No matter what year it is, and no matter what the market environment, the most common questions we field at Cabot Growth Investor concern selling. It makes sense; when you’re buying shares, you’re full of hope and dreaming of big profits—it’s easy to think about the what, when, and how much of buying.
But selling is another beast altogether. When you sell your stock, you’re giving up hope, essentially eliminating any possibility of greater profits. Mentally, it can be tough to do, which is why it’s so important to develop a set of rules and tools; in the heat of the moment, a set of sound rules will give you a path to follow.
Here are some of our most fundamental selling tools and rules:
1. Cut losses short This is, was, and always will be the cardinal rule for growth stock investors; you never want your loss from your cost basis to exceed 15% to 20%; if you’re on your toes, you’ll likely get rid of a loser at 10% or less. (We’re not talking about trailing stops, which are often counterproductive.) Even if you sell and watch the stock go up afterward, don’t fret; this rule is meant as insurance against the occasional catastrophe, when your stock collapses 50% or more as the company’s fortunes change.
2. Never let a solid profit turn into a loss This is a common mistake. If you develop a 15% to 20% profit in a stock, and things begin to head south, you shouldn’t allow the stock to fall all the way back to your buy price. Notice that this and the first rule of selling concern protecting your capital. If you’re able to accomplish that goal, it’s simply a matter of time before you nail down some big winners that propel your portfolio higher.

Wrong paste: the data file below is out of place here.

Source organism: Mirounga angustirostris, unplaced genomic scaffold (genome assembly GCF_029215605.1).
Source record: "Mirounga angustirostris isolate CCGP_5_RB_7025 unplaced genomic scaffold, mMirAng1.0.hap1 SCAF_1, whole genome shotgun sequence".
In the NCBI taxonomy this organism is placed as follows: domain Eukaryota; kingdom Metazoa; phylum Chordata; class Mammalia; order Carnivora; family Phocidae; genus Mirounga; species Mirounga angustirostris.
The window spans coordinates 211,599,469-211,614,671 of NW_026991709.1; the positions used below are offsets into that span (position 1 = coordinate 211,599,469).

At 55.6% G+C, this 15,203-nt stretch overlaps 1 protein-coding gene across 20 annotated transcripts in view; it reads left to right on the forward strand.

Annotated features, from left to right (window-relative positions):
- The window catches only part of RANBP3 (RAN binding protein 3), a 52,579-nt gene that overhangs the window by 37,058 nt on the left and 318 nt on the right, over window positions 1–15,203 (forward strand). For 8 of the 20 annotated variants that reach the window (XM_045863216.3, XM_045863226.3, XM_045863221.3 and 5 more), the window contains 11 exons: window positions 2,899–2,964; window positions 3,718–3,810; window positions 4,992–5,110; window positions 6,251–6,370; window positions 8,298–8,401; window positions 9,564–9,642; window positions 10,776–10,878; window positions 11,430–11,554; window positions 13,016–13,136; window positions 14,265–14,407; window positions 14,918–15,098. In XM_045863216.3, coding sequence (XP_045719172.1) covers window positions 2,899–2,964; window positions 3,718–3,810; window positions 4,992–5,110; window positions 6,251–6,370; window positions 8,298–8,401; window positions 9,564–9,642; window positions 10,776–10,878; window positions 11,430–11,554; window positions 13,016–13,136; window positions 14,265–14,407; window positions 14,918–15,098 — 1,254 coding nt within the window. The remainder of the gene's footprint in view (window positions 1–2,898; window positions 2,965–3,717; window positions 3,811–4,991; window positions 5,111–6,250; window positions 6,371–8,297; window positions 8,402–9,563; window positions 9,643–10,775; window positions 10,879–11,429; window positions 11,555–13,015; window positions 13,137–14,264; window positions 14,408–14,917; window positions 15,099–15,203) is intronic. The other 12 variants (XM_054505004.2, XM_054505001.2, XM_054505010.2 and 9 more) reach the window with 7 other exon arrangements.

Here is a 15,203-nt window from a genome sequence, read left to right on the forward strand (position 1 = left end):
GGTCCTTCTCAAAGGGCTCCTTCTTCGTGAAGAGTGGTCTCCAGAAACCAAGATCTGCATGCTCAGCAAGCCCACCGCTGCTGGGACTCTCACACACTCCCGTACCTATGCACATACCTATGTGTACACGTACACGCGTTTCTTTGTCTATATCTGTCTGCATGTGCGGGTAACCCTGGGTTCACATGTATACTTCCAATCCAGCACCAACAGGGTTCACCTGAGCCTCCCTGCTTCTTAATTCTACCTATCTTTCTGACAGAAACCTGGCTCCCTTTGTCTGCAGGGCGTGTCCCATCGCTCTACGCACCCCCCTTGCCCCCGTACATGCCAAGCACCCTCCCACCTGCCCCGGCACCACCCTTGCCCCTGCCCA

3. After an extended rise, sell on a big-volume break below the 50-day moving average Institutions tend to add to winning positions after a stock has dipped to its 50-day line, so if a leading stock clearly breaks its 50-day on big volume, it’s saying that institutions are not only failing to support the stock, they’re dumping it! And that often tells you a longer, deeper base-building period (at best) is upcoming, so selling at least some of your shares is prudent.
4. Huge downside volume is a red flag If a stock falls sharply on triple normal volume, it’s telling you big investors are bailing out. That’s not always a sign to sell, but you should put your stock on probation; demand that it hold up and begin to advance in the days following the drop. If it doesn’t, that’s a good indication that some sort of top has been put in.
5. Sell after an out-sized negative reaction to an earnings report Earnings season can make or break a stock. If you witness a huge gap down (more than 10% or 15%, usually through a major support level like the 50-day line) right after a company’s quarterly report, you should sell. Even though you’ll feel “late” in selling after a big drop, our studies show that most big earnings-induced gap downs lead to lower prices in the ensuing weeks.
6. After an extended rise, consider selling some shares on abnormal strength We believe that “offensive selling” can help you keep a good portion of your profits. In this case, abnormal strength might mean a 20% to 40% jump in just a week or two (or less!) after a multi-month rise, possibly on some good news (an upgrade, a stock split, a new contract, a new CEO, etc.). While such news probably contains longer-term positives, many institutions will sell into such strength, so taking a few chips off the table is prudent.
7. Consider selling a piece of a big winner when market timing turns negative If the Cabot Tides and Two-Second Indicator turn bearish, it’s likely most stocks are going to have a rough time in the weeks to come. So if you have a big winning stock, consider selling a quarter or third of your shares, ringing the cash register and raising some cash.
8. Remember that you can always buy a stock back This is an important psychological tool. Too many investors believe selling is an all-or-nothing decision, but with commissions so small these days, you can freely get back into a stock. You shouldn’t hesitate to sell simply because you fear the stock will run higher without you; if the stock resumes its advance, you can get back on board.